On March 21st, JKP authors Liane Holliday Willey, Shana Nichols and Rudy Simone will be speaking at the 5TH Annual Grace Curtis “Stand Up and Be Counted” Conference at the Lighthouse Voc-Ed Center in Connecticut, USA.
The theme of this year’s conference is “Celebrating Females on the Autism Spectrum”.
Here, they talk a bit about the event and their plans for Autism Awareness Day, coming up on April 2nd.
Who was Grace Curtis, and what is her legacy?
Liane: Grace Curtis had a son on the spectrum. She and her husband worked diligently to help him receive the supports he needed to live the best life he could. They became very involved in special education rights and opportunities in Connecticut and with their considerable financial help, the Lighthouse Voc-Ed Center was established to give parents respite time for their children with special needs. Shana, Rudy and I will be speaking at the Grace Curtis “Stand Up and Be Counted” seminar, named in her honor for all she did to establish the center and honor those with differences and their families, and for all her husband continues to do.
How did you become involved in this event, and what will you be speaking about?
Liane: I became increasingly more interested in Asperger syndrome (AS) and females as my daughter got older. I really wanted her to grow-up in a very informed culture, a place where women on the spectrum were seen as lovely beacons of light with precious insight to share. It seems to me we are only beginning to uncover the potential of the Aspie female. Looking around my own peers for inspiration, I thought it would be great to seek out Rudy and Shana to see if they would like to join me in a group effort to promote and engage the vision. Much to my delight, they agreed and before you knew it, we were three women coming up with a format for sharing what we all know to be true about autism spectrum disorder (ASD).
At Grace Curtis, I will be discussing the effects of AS on the 3rd Act of our lives as Aspie females. Much of my presentation will be based on sections from my forthcoming book Asperger Safety Skills for Women: How to Save a Perfectly Good Female Life, due out this Summer through JKP.
Shana: I became involved with the Grace Curtis conference this year as a result of my friendship and the work I have been doing with Liane and Rudy. I am a psychologist who specializes in working with and understanding the experiences of females on the spectrum. As a professional, I believe it is so important for us to truly understand and listen to our clients and their families, to listen to the unique story that is shared by girls and women with ASDs. I have been so lucky to be able to team up with Liane and Rudy as a bridge between the professional world and the very real and often challenging experiences that girls and women face.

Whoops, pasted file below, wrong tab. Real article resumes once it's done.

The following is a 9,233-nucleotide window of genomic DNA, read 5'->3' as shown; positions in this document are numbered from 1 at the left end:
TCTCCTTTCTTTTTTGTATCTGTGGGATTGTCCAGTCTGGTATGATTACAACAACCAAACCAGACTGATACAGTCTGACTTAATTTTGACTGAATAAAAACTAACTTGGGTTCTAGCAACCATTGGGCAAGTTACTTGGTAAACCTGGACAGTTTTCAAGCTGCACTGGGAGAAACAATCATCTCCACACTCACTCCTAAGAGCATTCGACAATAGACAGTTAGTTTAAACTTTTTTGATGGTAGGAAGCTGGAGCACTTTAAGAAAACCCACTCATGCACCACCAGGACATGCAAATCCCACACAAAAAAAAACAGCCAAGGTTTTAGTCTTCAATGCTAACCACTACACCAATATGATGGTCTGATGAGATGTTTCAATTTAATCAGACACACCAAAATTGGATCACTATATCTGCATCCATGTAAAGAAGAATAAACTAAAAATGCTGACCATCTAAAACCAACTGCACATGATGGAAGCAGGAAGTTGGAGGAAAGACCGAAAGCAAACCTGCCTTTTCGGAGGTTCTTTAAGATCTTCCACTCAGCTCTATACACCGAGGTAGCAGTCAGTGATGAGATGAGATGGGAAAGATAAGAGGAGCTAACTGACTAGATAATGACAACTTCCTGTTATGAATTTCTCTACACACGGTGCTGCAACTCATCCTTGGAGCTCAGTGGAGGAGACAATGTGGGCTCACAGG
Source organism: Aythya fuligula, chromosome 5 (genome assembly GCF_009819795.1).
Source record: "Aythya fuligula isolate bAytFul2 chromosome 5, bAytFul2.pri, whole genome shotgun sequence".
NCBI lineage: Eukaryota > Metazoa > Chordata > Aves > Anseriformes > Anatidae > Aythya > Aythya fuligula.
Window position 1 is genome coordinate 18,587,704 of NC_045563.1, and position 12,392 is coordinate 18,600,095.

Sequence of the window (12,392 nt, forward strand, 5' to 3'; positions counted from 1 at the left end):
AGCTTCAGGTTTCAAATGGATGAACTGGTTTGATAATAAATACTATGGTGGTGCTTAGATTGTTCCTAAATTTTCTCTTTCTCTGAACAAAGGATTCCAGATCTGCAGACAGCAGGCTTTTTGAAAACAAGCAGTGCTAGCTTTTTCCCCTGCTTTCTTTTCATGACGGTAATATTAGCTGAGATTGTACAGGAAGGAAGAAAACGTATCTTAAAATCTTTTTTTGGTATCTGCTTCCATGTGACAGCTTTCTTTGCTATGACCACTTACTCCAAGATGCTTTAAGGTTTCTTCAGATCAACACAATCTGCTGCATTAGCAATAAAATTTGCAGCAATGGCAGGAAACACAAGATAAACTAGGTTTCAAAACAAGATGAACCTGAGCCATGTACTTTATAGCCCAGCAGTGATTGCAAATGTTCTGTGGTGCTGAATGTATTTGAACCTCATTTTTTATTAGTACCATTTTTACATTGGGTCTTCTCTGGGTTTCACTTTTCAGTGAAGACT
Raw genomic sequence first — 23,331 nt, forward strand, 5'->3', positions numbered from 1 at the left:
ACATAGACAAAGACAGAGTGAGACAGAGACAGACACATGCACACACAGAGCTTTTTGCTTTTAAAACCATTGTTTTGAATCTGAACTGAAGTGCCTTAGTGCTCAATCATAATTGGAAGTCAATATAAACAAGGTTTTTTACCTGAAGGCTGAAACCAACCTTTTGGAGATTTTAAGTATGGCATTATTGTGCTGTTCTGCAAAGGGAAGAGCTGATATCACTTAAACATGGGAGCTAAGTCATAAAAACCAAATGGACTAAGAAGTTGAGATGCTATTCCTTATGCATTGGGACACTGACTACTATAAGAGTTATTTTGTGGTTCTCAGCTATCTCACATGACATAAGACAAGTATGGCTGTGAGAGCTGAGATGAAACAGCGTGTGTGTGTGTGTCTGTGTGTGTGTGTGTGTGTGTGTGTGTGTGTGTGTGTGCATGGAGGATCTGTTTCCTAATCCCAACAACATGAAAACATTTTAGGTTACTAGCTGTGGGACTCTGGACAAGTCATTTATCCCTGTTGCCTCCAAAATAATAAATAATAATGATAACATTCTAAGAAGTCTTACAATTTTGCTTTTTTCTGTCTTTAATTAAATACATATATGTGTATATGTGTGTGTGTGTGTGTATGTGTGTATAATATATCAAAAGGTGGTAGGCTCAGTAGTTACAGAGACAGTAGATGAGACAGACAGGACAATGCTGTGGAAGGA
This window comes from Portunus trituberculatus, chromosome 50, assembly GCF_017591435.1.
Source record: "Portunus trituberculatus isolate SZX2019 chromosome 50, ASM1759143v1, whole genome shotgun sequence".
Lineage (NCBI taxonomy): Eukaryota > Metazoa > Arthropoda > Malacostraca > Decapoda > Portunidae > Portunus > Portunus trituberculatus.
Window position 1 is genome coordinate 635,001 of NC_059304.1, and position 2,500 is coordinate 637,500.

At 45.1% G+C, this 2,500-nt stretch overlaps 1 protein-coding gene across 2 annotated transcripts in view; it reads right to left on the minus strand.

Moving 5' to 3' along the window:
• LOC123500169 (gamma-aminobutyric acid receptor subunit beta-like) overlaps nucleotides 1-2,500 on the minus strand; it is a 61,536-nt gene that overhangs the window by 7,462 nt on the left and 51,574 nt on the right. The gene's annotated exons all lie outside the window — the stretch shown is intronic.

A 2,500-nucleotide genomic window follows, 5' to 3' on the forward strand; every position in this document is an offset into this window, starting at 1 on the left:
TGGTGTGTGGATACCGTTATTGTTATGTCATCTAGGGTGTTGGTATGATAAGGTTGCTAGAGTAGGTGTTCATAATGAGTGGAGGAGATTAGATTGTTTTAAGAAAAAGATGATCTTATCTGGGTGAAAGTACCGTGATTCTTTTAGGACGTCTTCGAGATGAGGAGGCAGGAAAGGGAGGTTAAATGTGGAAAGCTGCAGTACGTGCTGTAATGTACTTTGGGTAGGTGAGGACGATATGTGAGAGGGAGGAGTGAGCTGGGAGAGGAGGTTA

At the conference I will be speaking about diagnosis in girlhood and adolescence, and about the journey that girls and their families embark upon as they enter the teenage years. It is a topic I am very passionate about and though adolescence can be difficult, it can also be a time of wonderful self-discovery and growth.
Rudy: We are spreading the word that women with Aspergers, or Aspergirls as I like to call us, have a unique set of challenges. We share the same traits as our spectrum brothers, but because society perceives females differently, often those same traits are overlooked or are misinterpreted. This in turn often leads to misdiagnose and lack of the correct understanding and support.
At Grace Curtis, I will be speaking about the challenges of transitioning to adult life and all that entails–relationships, motherhood, marriage or cohabitation, employment, as well as the internal challenges–sensory overload, depression, etc. Giving talks at autism/asperger conferences have been some of the most gratifying experiences of my life and I’m greatly looking forward to it.
Autism Awareness Day is April 2nd. How will you be celebrating this year?
Liane: Every day is autism awareness day to a person on the spectrum and each day we celebrate our differences, but this year I’ve decided to go outside my home to celebrate. I will spend the day making jewelry that reflects the joy of being different. The universally accepted puzzle piece that most people use to represent autism is fine, but to me it implies something is missing. I prefer my symbol which is a happily rearing horse with polka dots! My symbol whimsically represents the notion that there is reason to celebrate being different. When I give people my jewelry it sparks dialogue and it presents a great opportunity for me to talk about ASD with people beyond those who read our books and come to our conferences. Now that’s a celebration!
Shana: This year, Autism Awareness Day is the day before I will be speaking at the Asperger Syndrome and High Functioning Autism Association (AHA) Annual Conference on Adolescence and Adult Issues on Long Island, New York, USA. Each spring, AHA puts on an incredible day of learning, connecting, meeting new friends, and seeing old. It is a time to share with others what we’ve learned throughout the year, and what we envision for the next. Extra special, this year Rudy Simone will be speaking as well! For me, an awareness day just highlights what we do all year – communicate, share, celebrate. I’m looking forward to this one.
Copyright © Jessica Kingsley Publishers 2011.